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It’s an issue that has made itself heard over many others, but the push to removal Confederate statues might not be as big as it makes out.
As the moral crusade of righting the immortalised wrongs of history begins in earnest, as the faces of ancient accepted evil plunge into the modern footpath of unacceptability, lighthoused by the internet push to immortalise Missy Elliot in lieu of whichever dead redneck we deem suitable; and indeed before it arrives on local shores, I certainly believe that we should check ourselves before get rekt and collectively cast Mrs Macquarie’s Chair into the sea.
On the surface, the tearing down of Confederate nabobs, or the likenesses of colonialism makes sense. In that, the removal of all mentioning, reference or marbled nods of the head to white power, or bloody pasts, can be nothing but a positive thing. Remove statue, add understanding, equals better. But beyond the algebra of academia, there’s a significant remainder left irl.
That being said, Twitter is an ideal home for this issue to be raised in, it’s doting parents outrage and outrageous mirth proudly showing off their wailing sprog with each rolling meme, backed by the retweets of naw many hundreds of thousands of times over. I mean, even we’ve tucked into the family bucket of lols. It’s fair game, because a fair number of people agree that the continued existence of granite honourings of slave traders and treasonists represent the anthesis of progress, right? However, outside the Chamber of Echoes, and beyond the club wielding, wart-featured arms of the trolls, this issue takes on a different shape.
A Marist poll (in the words of our Chief Political Analyst is ‘The Gold Standard’ of measured polls), enabled by the unaligned PBS, discovered something galling: America doesn’t care as much as you think.
Now, there are many angles that make up this geopolitical trapezoid, what with the Democrats ostensibly split on whether the statues should remain or not; with the most liberal of the Liberals only mustering 57% to come in like an empathetic wrecking ball. Which, given the amount of Confederate flipping afoot, it’s an anaemic figure.
— ian bremmer (@ianbremmer) August 19, 2017
The most interesting point regards race, which was the pretext of the visceral clusterfuck of Charlottesville that necessitated the question. Particularly in those polled in the African American field. Amazingly, a greater percentage (44%) wanted the statues to remain in place over those who wanted them removed on the grounds that it would be offensive to keep them (40%). Staggering. Let’s not forget, alongside the whole reason the statue was there in the first place (cough: The Civil War) and what it was fought over (cough: Slavery), the tearing down of a Confederate General was the verb that rebirthed the peeling corpse of white supremacism so grating that the label Nazi was dusted off and slapped upon their upper arms. This issue travelled all the way to DC, where two bumbling tangerine thumbs complained, reverbing off the kitchenettes of Twitter notables, articulating through clenched teeth, rolling all the way down the humble hardware megastore that felt the need to ward off Nazis with their strongly worded note. Nazis march again. Despite the media shitstorm that suggested that this issue grabbed the Eagle’s testicles and made it split eardrums in shrieking complaint, outrage didn’t ring every doorbell. 62% want the statues to remain.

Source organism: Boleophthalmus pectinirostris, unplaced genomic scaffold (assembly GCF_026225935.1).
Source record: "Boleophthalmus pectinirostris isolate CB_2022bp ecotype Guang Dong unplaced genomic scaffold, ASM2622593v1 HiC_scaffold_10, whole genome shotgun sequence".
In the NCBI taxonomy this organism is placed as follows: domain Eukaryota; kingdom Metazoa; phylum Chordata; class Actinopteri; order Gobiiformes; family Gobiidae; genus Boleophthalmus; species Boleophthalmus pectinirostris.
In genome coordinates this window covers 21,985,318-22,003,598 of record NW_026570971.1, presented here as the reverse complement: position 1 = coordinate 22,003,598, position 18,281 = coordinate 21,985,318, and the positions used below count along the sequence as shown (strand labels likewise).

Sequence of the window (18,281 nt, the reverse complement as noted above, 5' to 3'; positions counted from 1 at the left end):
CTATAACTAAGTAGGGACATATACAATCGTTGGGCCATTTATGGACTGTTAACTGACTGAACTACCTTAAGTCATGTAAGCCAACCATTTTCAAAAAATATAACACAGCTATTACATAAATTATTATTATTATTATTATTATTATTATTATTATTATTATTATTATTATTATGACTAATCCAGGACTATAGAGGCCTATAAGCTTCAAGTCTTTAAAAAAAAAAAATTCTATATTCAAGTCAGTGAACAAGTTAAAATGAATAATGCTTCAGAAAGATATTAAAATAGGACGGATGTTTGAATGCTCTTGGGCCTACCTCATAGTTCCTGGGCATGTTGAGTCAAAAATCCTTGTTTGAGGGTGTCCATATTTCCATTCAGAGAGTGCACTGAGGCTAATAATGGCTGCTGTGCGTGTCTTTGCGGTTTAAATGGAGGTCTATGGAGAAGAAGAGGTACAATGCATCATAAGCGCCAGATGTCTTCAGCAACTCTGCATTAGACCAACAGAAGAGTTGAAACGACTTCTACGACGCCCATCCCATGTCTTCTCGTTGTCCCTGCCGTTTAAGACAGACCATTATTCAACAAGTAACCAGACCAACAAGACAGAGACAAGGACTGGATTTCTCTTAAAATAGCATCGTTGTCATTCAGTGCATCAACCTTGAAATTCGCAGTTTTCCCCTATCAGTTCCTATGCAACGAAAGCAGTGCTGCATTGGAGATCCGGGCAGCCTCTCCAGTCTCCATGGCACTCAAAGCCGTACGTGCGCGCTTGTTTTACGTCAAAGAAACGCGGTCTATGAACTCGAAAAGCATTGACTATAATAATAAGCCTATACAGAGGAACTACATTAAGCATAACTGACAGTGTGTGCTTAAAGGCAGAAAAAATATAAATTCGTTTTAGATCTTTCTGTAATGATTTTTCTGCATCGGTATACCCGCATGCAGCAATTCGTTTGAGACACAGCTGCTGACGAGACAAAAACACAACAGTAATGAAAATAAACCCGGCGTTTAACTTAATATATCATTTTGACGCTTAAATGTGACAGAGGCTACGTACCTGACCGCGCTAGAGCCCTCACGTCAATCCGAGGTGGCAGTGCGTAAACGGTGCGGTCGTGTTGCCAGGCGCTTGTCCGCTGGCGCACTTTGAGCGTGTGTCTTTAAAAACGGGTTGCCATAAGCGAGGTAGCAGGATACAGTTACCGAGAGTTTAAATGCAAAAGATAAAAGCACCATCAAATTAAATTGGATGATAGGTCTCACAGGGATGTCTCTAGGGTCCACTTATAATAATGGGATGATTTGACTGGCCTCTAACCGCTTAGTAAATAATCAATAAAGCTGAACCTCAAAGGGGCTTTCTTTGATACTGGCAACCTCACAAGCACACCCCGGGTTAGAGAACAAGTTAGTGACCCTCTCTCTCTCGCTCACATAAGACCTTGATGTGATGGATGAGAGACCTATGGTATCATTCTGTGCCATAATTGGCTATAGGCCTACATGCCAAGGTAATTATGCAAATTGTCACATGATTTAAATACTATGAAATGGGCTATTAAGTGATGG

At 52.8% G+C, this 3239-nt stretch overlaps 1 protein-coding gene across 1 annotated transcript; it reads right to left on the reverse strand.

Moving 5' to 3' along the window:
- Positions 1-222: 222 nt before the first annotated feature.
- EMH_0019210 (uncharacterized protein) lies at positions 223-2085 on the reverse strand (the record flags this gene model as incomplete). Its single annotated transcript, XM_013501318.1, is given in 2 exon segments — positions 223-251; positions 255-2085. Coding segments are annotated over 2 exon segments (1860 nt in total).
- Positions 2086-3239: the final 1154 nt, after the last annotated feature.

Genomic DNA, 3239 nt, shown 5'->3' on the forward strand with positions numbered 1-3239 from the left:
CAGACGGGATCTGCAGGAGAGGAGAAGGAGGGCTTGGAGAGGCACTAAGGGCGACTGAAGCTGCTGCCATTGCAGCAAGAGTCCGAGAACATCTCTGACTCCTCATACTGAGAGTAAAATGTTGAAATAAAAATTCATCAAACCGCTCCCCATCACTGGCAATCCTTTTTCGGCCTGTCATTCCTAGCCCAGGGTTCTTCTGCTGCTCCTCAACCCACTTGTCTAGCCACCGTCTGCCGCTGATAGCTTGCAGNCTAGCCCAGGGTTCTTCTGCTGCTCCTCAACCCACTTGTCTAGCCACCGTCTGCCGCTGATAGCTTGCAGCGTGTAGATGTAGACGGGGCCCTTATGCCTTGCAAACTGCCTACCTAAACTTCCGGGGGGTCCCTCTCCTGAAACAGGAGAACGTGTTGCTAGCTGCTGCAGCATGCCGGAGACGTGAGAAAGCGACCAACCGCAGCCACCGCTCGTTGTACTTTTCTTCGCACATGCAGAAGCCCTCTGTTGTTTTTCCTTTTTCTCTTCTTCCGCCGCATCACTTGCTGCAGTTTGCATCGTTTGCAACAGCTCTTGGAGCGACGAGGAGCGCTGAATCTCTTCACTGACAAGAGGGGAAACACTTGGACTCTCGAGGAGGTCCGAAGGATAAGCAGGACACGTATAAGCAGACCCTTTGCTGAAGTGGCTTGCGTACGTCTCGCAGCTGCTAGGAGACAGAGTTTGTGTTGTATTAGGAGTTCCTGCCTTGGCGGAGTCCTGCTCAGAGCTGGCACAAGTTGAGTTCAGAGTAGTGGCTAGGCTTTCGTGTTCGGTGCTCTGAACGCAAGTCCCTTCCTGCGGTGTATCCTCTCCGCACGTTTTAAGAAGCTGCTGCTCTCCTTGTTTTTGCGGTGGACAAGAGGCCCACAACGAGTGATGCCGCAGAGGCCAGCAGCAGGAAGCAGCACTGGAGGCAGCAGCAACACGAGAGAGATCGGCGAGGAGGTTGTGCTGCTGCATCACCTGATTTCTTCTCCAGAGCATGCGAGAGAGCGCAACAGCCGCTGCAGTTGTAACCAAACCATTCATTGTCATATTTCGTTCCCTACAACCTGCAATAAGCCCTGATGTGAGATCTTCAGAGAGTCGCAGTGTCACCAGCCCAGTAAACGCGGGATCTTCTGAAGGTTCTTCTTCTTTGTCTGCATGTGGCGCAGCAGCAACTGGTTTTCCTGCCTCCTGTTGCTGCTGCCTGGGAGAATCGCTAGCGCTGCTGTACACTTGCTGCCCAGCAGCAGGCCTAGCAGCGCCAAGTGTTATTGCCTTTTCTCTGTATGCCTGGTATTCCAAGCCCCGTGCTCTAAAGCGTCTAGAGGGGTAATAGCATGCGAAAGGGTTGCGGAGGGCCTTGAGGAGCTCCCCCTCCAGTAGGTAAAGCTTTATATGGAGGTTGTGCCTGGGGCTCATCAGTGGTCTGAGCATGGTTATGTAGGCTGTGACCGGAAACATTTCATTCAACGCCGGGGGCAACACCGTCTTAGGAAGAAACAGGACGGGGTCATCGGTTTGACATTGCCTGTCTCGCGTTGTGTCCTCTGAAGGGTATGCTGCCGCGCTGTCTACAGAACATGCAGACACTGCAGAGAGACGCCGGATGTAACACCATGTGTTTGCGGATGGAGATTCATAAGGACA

Given the amount of Confederate flipping afoot, it’s an anaemic figure.
It seems that America is larger than one hundred and forty characters. Which is easy to forget, as the man tasked to run it solely deals in crimes of taste and syntax within those tolerances. This oddly nuanced clash doesn’t make much sense to us, what we see is angry people fighting hateful people, and we, especially me would consider the split binary. Nazis versus America. Guess not.
Now, the question must turn to us. What are we to do. Despite the notable absence of a civil war, our history is no less bloody, no less shameful. I’m not defending the heinous actions of those cast forever outside train stations, but I don’t want to see them torn down. I’m confused. Fortunately, my ancestors are perfect metaphors of this duality. We were both the invaders and the invaded. Over the weekend, I was, via my mum, able to speak to a member of the community that my blood is tied to, a family member that I’ve never met. I asked him what he thought about the statue of Lachlan Macquarie that stands on the street that bears his name. As Governor, Macquarie oversaw a great expansion of colonised land, a complicated character who oversaw the education of as many native peoples as he saw the end of. A man who is colloquially responsible for authoring the term ‘Australia’, a word that could arguably forever double as a metaphor for the official wresting of the land from black hands to white. So, he fits the bill. But, when I asked my uncle, I was met by a long pause. “The thing is” he said, “…many people are many things. Especially when they’re no longer around. I understand the need to heal, and to ensure that nothing like that will ever happen again by searing it from our minds, but for me, it’s already happened. Whether he has a statue or not, is irrelevant. The truth of the matter is that our problems are about what happens tomorrow, not yesterday.”
Whether that works for you, or not, is entirely subjective. Leaning back to the poll, remember that 44% of the descendants of slaves, no more than 150 years ago, wanted to keep their ancestor’s antagonists on their perch. Whether it’s to remember, or to ignore remains to be seen. While countries may never fully heal, or make amends for their pasts, they do tend to change. Whether that means whitewashing over those who came before is up for discussion, and one we should be able to have, sans the presence of tiki torches.